8. We’ve all been there, right? It’s getting late. You’re driving down a lonely stretch of countryside, trying to find that one road that isn’t on the map. The deeper you get into the territory, the more uneasy it feels, seeing stray roads that lead who knows where, and you wonder if you should have just turned around and gone home on the main stretch. But what if you did go down one of those unusual roads? Such is the idea behind the first episode of Kentucky Route Zero, a “magical realist adventure” from the minds at Cardboard Computer where, on a quiet evening in the back country of Kentucky, a weathered but good-natured delivery driver named Conway rolls up in his antique of a pickup with his straw-hat-wearing dog at an odd oil and gas station in the middle of nowhere, asking an old blind man directions to a “5 Dogwood Drive.” He is informed that the address in question is on “the Zero,” a mysterious highway conspicuously absent from his map. After getting directions to someone who knows how to find it, Conway gets his first taste of how strange and extraordinary his journey is about to get, which quickly escalates into Twilight Zone territory. Realist is the key word here. At first glance this is a contradiction of terms from the description of the game provided by Cardboard Computer, which puts it as realism rather than surrealism. But the story you experience in this first episode of a multipart journey has a few surprises, and that is the heart of the genius at work in this game. At the beginning you are asked by the old blind man at the gas station if you heard about a wreck that occurred only hours before that spread glass all over the highway, and you are immediately tempted to connect this to Conway and his delivery truck, and that he might be dead. However, one of the best aspects of Kentucky Route Zero is its ability to throw you little curveballs against what feels like veiled fact. This brings us back to the realist nature of the game, one that isn’t hampered by complex puzzles and confusing pathways but is, like Dear Esther, a more pure story experience that does require a little bit of puzzle-solving but nothing requiring rocket science. It is through this puzzle-solving that we get to see parts of the game that we would otherwise miss. From the get-go, fans of old-school adventures and minimalist storylines (not to mention minimalist graphics) will immediately be drawn into the world of Kentucky Route Zero, brought to life by its classic style of 3D animation that hearkens back to the days of games like Another World and Flashback. Blocky, polygonal character models sport a somewhat caricaturized but effective appearance against a backdrop of much higher detail, where structures and scene details are well thought out and placed. The art direction goes a step further in its atmospheric expression by introducing certain blink-and-you-miss-them visual elements when you turn off Conway’s lantern. But the game isn’t just a series of interconnected scenes, as are common in traditional adventure games. The game also lets you drive Conway’s delivery truck to whatever route you need to get to via a black and white overworld, which is in the form of a road atlas with the truck represented by a single wheel that spins as you move. Certain landmarks that show up along this view aside from the main story path can be also visited, but remain text-based in their description and interaction. For instance, you come upon an old white church where loud singing is heard. Upon choosing the appropriate dialogue options, you find that the church singing was nothing more than a reel-to-reel tape player squelching old hymns to nothing but an empty space. Sites like this are found by what feels like accidentally on purpose, where you feel you were somehow guided there without really looking for them. While the world is largely contemporary and realistic, even the oil and gas station at the beginning of the game manages to make it fantastical and surrealist, reminding us that photorealism is just a sub-category of quality visuals. What secrets are within the old barn? Unfortunately, not everything is executed in a manner that keeps us steeped in intrigue. Interaction with characters comes in the way of several unique dialogue choices with each new situation that serve as an opportunity for the player to give Conway a bit of their own personality. With each odd situation (and 100% of them are odd), we are treated to some quirky responses and situations that don’t entirely make sense. While that helps the intrigue, the dialogue is very flat and boring, “on the nose” as screenwriters would say. While the developers wanted a minimalist approach, they could have done more with the dialogue to give it some pep. Characters do not speak with any kind of vernacular speech as would be especially noticeable in the American south. One could theoretically read this kind of thing into the characters, but the dialogue and even the art direction fails to meet the player half-way and thus we tend to find ourselves wishing it had that something extra. Despite this, the dialogue does do a good job of informing the player of their surroundings and its lore, even though it never even comes close to asking the question of why Conway would go through all this just for a routine delivery. This isn’t to say that the characters themselves aren’t interesting, as the developers did a good job of giving us characters we can endear ourselves to. Conway proves to be a likeable character from the start, having kindly taken in an old and weathered dog on its last legs as a traveling companion. The amiable old blind man comments on the beautiful sunset despite facing the wrong direction. Even the bland-talking TV repairwoman gets some feeling out of the player as she tells of her parents breaking themselves in the old mine. All of this is accompanied by an almost tangible and ambient silence that makes you feel like you’re in Kentucky with these characters. Conway’s journey is also tinged with occasional music motifs by game composer Ben Babbit. In addition, the game includes a host of bluegrass and classic gospel hymns performed by the Bedquilt Ramblers. Kentucky Route Zero is a game of ambience and adventure, where minimalism is used in almost all the right ways to make this experience as real and engrossing as possible. Although players who are looking for well-scripted and path-altering dialogue between characters will be disappointed, the rest of the game more than makes up for the lack of personality and emotional depth that may very well be present in subsequent entries of the series. When all is said and done, this is a fantastic ride into uncharted territory with a surprise ending that makes us rev up for more. Rating: 7.8/10 This post has been promoted to an article
  9. Last Friday I got a chance to sit down with Greg Kasavin, creative director of the 2011 smash indie hit Bastion and now working full steam ahead on Supergiant’s newest title Transistor. We talked extensively about Transistor’s story, what the game has in common with Bastion and how it differs, and a lot about what it means to design games. Enjoy! http://www.youtube.com/watch?v=GTik6sYT_BE How are things going on development so far? Pretty good! Finally returning to some sense of normalcy after an exciting few weeks. What is the narrative style of Transistor and how does it differ from Bastion? Are we going to have real-time narration or is it going to be a unique creation for this game? We have the whole team from Bastion working on Transistor, including Logan Cunningham, the voice actor who was the narrator from Bastion. From our point of view, the way in which Transistor’s story unfolds is very different to us, and presents its own challenges and opportunities. Basically the key difference is that it’s a character who is with you for the events of the game. He is kind of discovering the events along with you as you go, as opposed to in Bastion where you have this kind of omniscient sounding narrator who is holding back a lot of information, and the story is unraveling as you go and telling the tale of your journey as you make progress. So this time around, it’s someone who is along for the ride. We have this pairing of characters. We have Red, the protagonist character, this woman who has literally lost her voice and she finds this extraordinary weapon called the Transistor, which contains the consciousness of this speaking character who has been reduced to only a voice. We liked the idea of that kind of partnership and developing that relationship over the course of the story. That sounds incredibly interesting. They kind of depend on each other. Yes, that’s exactly right. They very much do. The guy who’s trapped inside the Transistor, there’s not a whole lot he can do [Laughs], which creates some kind of fun dynamics in terms of the kind of relationship that the characters have. From what people played hopefully we it came across that the speaking character cares very much about Red and he wants to make sure that she Is gonna be alright, but there is only so much he can do. He knows the city very well and things of that nature, but he kind of needs to go along with what she decides to do, not by choice but by necessity. That’s a fun dynamic for us and we’re still exploring all the different ways we can do interesting stuff there. So he’s kind of a hero in chains. Yeah. It’s very much the player’s story, we feel, similar to Bastion. I think our high level goals for the story are similar to Bastion. We want to surprise players. We think surprise is a key component to an interesting story. We also want to make sure the story feels very personal to you, maybe not straight from the beginning, because it’s a specific character in a specific situation, but by the end we hope that players will become more invested in the events and the world. I think that’s what can make game stories so powerful is the sense that you are the driving force of this story, you’re not just a spectator. It’s very important to us to let players interact with the situation and not just feel like they get a reward cut scene every few minutes or something like that. The initial statements from around the industry have been overwhelmingly positive. When you started designing this, did you start with the story idea or was it more of a gameplay thing first? That’s a good question. It’s very chicken and egg for us. We do see ourselves as a gameplay driven studio. We don’t come up with stories and retrofit gameplay to suit those stories. Quite the contrary, we develop gameplay ideas and experiential ideas and come up with narrative that can sort of tie it all together. So in the case of Transistor, we did have ideas around this type of character pairing that I was talking about before. But it wasn’t even necessarily in a science fiction context that you see in what we’ve shown. It was just kind of a broader idea, and along with that we had a lot of thoughts on the kind of gameplay direction we wanted to take, wanting to do something that maybe felt more deliberate and had more drama from moment to moment as opposed to the very fast-paced action packed feel of Bastion. We still very much want a fast-paced, easy to pick up and play kind of feel in this game, but we wanted to see if we could introduce more tension and suspense into the moment to moment gameplay. That sort of evolved into this more strategic combat system that we’ve developed. So those things combined, and some of the early narrative ideas, that in turn motivated us wanting to create a whole new setting and a whole new world for this game. The world building aspect of Bastion was something that was really fun on that project, like the part where we created our own fiction for it and all that, and it was a well-regarded part of the game. SO we wanted to see if we could do that again, really, and let’s try to make a whole other world from scratch and see what people think. So kind of like Red and Transistor depend on each other in a circular manner, it’s kind of interesting how the game story and the game design kind of tend to feed each other in a similar way. Yeah, that’s absolutely the case for us. We think that the deep connection between those things is crucially important and we spend a lot of time just sort of trying to maneuver those things, especially the narrative, to align with the gameplay as closely as possible thematically. One of our high level design goals on Bastion and I think on Transistor as well is we just want the game to feel complete, like every aspect of it just fits. No vestigial little elements or anything, no tacked on features, it’s just all part of a cohesive whole. Just making sure that the narrative and the play experience are closely aligned, and you feel like everything you’re doing is in the service of some thematic core of the experience, something like that, which could happen subconsciously for players. It’s important to us. The way Bastion felt when I played it, it really hearkened back to a lot of the old school kind of titles when games didn’t have these monumental production tasks. You know, Assassin’s Creed is great, but it is never going to be as easy to implement a story in that as it is something more scaled down graphically. It really did feel complete for that reason. Yeah, that’s great, I mean we do think of it sometimes in those terms. I often feel like the game industry took a pretty dramatic turn kind of in the later nineties when the PlayStation rolled around. There was all this knowledge of experience around building really terrific 2D games. There was stuff like Super Metroid and Chrono Trigger, and any number of these games that are regarded as classics from the 16-bit era. But it seemed like a lot of that knowledge had to be thrown out, and now people have to learn 3D cameras, basically having to relearn everything about game making now that everything is in 3D. I like to think that some of the stuff we were doing is almost like, in that older tradition, if people kept making games in that tradition what would they be like today with somewhat more modern storytelling techniques and some of the technological improvements that are available now. But yeah, for the most part it’s easier to trace back our work to stuff like that than a fully 3D action adventure game or something. I still love a lot of those old games, and I miss the feel of them and even the way they told story and stuff like that. I think we’re not the only ones working in that kind of tradition. I’m glad there’s stuff like that out there again, where for a while it seemed like only 3D blockbuster experiences that can feel a little monotonous after a while. Yeah, it can. The indie movement and Bastion in particular have done a lot to bring back that feeling. Having said that, in Transistor is it going to be a similar feel to that do you think? Or do you want to push a head a little more as far as exploring new emotional territory in a game? Oh yeah, I mean, absolutely. I think, you know, what I say about it is that it’s really important to us that the game has its own identity. It’s certainly no accident that we kinda went ahead and tried to create a whole new setting and a whole new premise. A new gameplay direction. Something that we were really happy about coming out of PAX East, when we let people play the game for the first time, was the response to the gameplay. People told us that they felt it was really different and felt fresh. That made us really happy because it feels very different to us and introduces a whole new set of interesting design challenges as we create encounters. But you never really know until you put it in the hands of other people. In the same way the play experience, we think, is quite different even though technically its maybe part of the same action RPG genre. I think from a narrative point of view, this game should feel quite different as well, apart from the fact that this game, like Bastion before it, the narrative will be an important part so that’s something that the games have in common. Hopefully it gives some sense of the experience people will be in for, but at the same time I think our job is to surprise people which is an interesting challenge this time around. I think Bastion had kind of a dark horse advantage in the sense that we were an unheard of studio and no one knew what to expect from us at all. And this time around, people who have played Bastion, they may think they know what our tricks, are as it were, so it’ll be interesting to see if we can surprise them yet again. But again, the initial response to this game suggests that hopefully we’re onto something and it’ll feel sufficiently surprising and fresh if not more than sufficiently so. So with the combat system being more strategic, did you have any ideas that were inspired by Bastion or springboarded off of them? Or is this a complete fresh start? Yeah, it’s sort of indirectly in response to Bastion in the sense that, having worked on Bastion, we wanted to try something different. Our design goal around the combat in Bastion was to sort of reward playing with finesse and have lots of satisfying timing-based mechanics and let people kind of find their own play style within that, and have different weapons with a lot of character and distinction, so we were happy with how that panned out. But rather than just keep pushing in that direction, we wanted to see if we could do something new. Several of us, myself included, come from working on real-time strategy games, and we all love classic turn-based gamed and tactical RPG’s, so we thought about that style of play and we sort of decided pretty quickly that we didn’t want to make a straight-ahead turn-based game because that didn’t line up with the kind of narrative goals we had in mind, and just the kind of experience we wanted. But we still wanted to see if we could capture the character strategic games within the context of an action RPG, and like I mentioned before just get the drama of some of that across, because in a game like Bastion, when you get very good at it, the encounters tend to get solved very quickly. You could just blaze through fights, just play very effectively and that’s sort of your reward for getting good at the game. And here we wanted to see if we could capture more of a sense of ebb and flow to the battle, where you could kind of quickly turn the tables on your enemies and vice versa. Sometimes they can turn the tables on you. It’s more of this cat and mouse game. As we explored that further, we really liked where it was going and we introduced this ability early where you could essentially stop everything besides yourself and plan your next set of actions, then execute them in a supercharged fashion. We found we were all using that ability in different ways, and that’s I think when we felt we were really onto something that started to feel very deep and open ended. That’s kind of what we wanted out of it. Going back to Bastion a little bit. The last time I fired I heard an interesting phrase from Rucks. When the game started up it said “I’ll see you in the next one.” Yeah, that’s when you start the New Game Plus mode. Oh okay, so this isn’t a sequel tease or nothing like that? No. [Laughs] Dang it! I wish I didn’t say no in the sense that I don’t like to discredit people’s theories, because I think in Bastion we tried to answer a lot of question and tried to build toward a satisfying conclusion. But I think part of what makes fictional universes interesting are the parts that are left open to the imagination. But yeah, in the case of Bastion there is an implied sense of continuity in the new game plus mode. The line “I’ll see you in the next one.” was not written in anticipation of Transistor for what that’s worth. Anything else you’d like to talk about today as far as where you’re at in development? It’s pretty early right now. It’s in a pre-alpha state, so what we showed at PAX East recently is kind of our first time we had something we felt was showable and we really wanted to put it out there to see what people thought before we go down further in this particular rabbit hole. The response has been really terrific. We’re just really really grateful for that, because it makes it that much easier for us to push forward with the confidence that people like what they see of it so far. The pressure for us is a very good one, of just trying to create something that lives up to the promise that people have seen in it, and there was a similar feeling on Bastion so that definitely help me through the days and weeks because we haven’t always worked on games that people are excited about. It could be pretty rough working on something like the people out there don’t think is going to be anything worthwhile, so it’s good to have this type of pressure instead. We plan for it to come out sometime hopefully early next year, so we’ve got a ways to go, but we will try to keep everyone posted on how it’s going. We always appreciate the feedback and the questions on everything. So with your design stages, how long did it take you to get to the pre-alpha stage? It’s been a little over a year in development, though it’s kind of hard to measure on this particular project because we actually spent a lot of time last year still working on Bastion stuff. We released the iPad version of the game, which was a pretty intensive project. Only since the Fall of last year we’ve been working on Transistor with a whole ten-person team full speed ahead. At the same time it was really good to have a good amount of time for some of the core ideas, the narrative and the aspects that are designed for that, just to stew for a while, because linear time can really help when it comes to just generating early ideas. It’s impossible to schedule when you’re going to have a good idea for something. You could get writer’s block or whatever, start twirling around not sure where to go when you have an open-ended goal. So it’s been good having some of this other Bastion stuff just to give us some distance from this project so when we’ve come back to it we’ve been able to make good progress, and now we have a much stronger sense of where we’re going with it and are mostly in that mode where we just need to build out the rest of it, which is kind of a more comfortable problem having to just build the whole game than it is to just go “Well, what are you gonna do next?” and just total blue sky. The blue sky stage can be fun, but something about it very daunting as well. You could do ANYTHING, so what are you going to do? But that’s my own take on it. I feel different levels of anxiety about all different stages of game development. I can imagine. Being creative people, we’re kind of our own worst critics. We kind of create our anxieties if the fans don’t create them for us. Yeah, that’s for sure. We really appreciate the support and that people are keeping an eye on us. We’ll do our best to live up to what people have seen in this thing so far. Thank you very much for your time, Greg. It’s been a very big honor to finally meet you. Thank you very much!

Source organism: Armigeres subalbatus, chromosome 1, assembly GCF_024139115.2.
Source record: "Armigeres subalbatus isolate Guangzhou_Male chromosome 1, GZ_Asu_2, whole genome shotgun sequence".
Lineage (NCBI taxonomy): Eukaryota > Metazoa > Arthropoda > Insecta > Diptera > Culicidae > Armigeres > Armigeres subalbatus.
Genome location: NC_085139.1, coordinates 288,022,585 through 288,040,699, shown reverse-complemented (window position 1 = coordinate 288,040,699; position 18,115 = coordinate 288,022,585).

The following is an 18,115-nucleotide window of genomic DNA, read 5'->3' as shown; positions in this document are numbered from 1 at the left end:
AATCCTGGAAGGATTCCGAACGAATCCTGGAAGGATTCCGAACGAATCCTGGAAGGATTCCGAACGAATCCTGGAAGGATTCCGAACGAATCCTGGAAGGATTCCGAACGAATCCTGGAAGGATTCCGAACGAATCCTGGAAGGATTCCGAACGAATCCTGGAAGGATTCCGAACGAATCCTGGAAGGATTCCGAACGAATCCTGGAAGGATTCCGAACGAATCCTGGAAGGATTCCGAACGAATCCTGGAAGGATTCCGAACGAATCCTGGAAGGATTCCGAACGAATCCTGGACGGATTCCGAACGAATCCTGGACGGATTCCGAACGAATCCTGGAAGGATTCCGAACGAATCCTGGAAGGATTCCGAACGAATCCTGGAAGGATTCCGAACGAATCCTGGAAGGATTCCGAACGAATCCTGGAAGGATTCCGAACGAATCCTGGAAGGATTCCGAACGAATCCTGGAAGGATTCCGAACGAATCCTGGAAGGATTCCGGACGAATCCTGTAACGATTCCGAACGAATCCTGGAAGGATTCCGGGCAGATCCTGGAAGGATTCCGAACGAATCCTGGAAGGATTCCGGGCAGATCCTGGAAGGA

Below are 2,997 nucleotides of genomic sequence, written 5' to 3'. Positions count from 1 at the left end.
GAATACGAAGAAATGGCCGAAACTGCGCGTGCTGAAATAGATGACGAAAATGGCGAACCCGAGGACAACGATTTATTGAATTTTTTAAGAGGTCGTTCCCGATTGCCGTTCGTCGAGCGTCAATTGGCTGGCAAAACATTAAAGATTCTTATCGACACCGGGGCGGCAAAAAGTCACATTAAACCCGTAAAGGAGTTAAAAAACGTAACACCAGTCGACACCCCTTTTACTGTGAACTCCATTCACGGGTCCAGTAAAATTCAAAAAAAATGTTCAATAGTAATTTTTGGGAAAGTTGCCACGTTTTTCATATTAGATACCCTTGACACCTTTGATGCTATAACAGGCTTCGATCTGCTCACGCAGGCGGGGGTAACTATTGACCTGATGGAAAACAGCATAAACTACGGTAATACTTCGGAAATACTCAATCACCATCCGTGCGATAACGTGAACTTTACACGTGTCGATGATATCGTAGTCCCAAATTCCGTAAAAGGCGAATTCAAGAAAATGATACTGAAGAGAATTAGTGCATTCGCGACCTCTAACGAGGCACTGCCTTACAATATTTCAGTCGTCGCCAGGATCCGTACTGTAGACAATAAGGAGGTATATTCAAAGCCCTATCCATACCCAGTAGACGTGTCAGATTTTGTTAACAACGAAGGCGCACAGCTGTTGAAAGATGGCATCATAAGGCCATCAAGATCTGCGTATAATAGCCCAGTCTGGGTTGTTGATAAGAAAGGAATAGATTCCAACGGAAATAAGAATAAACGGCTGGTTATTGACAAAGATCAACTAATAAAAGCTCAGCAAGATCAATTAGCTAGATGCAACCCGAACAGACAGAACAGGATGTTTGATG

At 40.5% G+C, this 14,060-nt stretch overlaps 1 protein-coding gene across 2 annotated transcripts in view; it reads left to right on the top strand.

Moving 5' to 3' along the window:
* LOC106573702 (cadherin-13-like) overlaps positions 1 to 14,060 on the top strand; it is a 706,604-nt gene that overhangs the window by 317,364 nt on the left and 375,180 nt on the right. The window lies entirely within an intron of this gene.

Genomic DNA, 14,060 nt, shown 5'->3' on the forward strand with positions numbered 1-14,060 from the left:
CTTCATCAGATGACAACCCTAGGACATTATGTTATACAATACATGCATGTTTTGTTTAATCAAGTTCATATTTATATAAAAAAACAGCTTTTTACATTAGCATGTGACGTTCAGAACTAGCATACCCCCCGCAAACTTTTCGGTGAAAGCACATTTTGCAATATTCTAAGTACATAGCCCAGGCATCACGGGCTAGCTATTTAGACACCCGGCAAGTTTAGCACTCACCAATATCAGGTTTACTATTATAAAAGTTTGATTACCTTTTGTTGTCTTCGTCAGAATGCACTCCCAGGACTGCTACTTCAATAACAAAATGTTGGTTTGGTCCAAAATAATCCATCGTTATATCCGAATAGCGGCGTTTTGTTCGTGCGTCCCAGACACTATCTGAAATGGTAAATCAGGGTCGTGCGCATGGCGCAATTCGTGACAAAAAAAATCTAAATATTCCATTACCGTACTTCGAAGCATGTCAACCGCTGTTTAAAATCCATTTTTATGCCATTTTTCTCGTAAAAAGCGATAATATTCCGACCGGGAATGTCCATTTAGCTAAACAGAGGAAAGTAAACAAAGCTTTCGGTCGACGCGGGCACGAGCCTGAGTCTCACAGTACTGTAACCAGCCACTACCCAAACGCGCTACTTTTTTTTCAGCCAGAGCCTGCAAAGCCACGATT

10. Luftrausers is an arcade shooter being released soon to the Playstation 3, PSVITA, PC, MAC, and Linux by Vlambeer. This incredibly addicting game puts the player in the role of the most legendary Rauser pilot of all time, taking on daring missions and creating the deadliest fighter plane in the sky. The player can partake in over one hundred hair-raising missions in order to obtain further parts and variations for their plane with over one hundred and twenty five combinations of weapons, bodies, and propulsion systems that can make your plane feel unique and deadly. Luftrausers first started out as a very simple flash game called Luftrauser, which was eventually marketed and turned down for being too extreme. After setting tracking analytics for the game, it was released ad-free to all portals, quickly reaching top-five status across all portals and led to the eventual creation of Luftrausers. We here at Indie Game Source have already spent a massive amount of time playing Luftrauser on their official site and are on the edge of our seats as we wait for the inevitable release of its sequel.
  11. Monochroma is being created by Turkish gaming development company Nowhere Studios. You can read an interview with one of the company's founders, Burak Tezateşer, in this Gameverse article.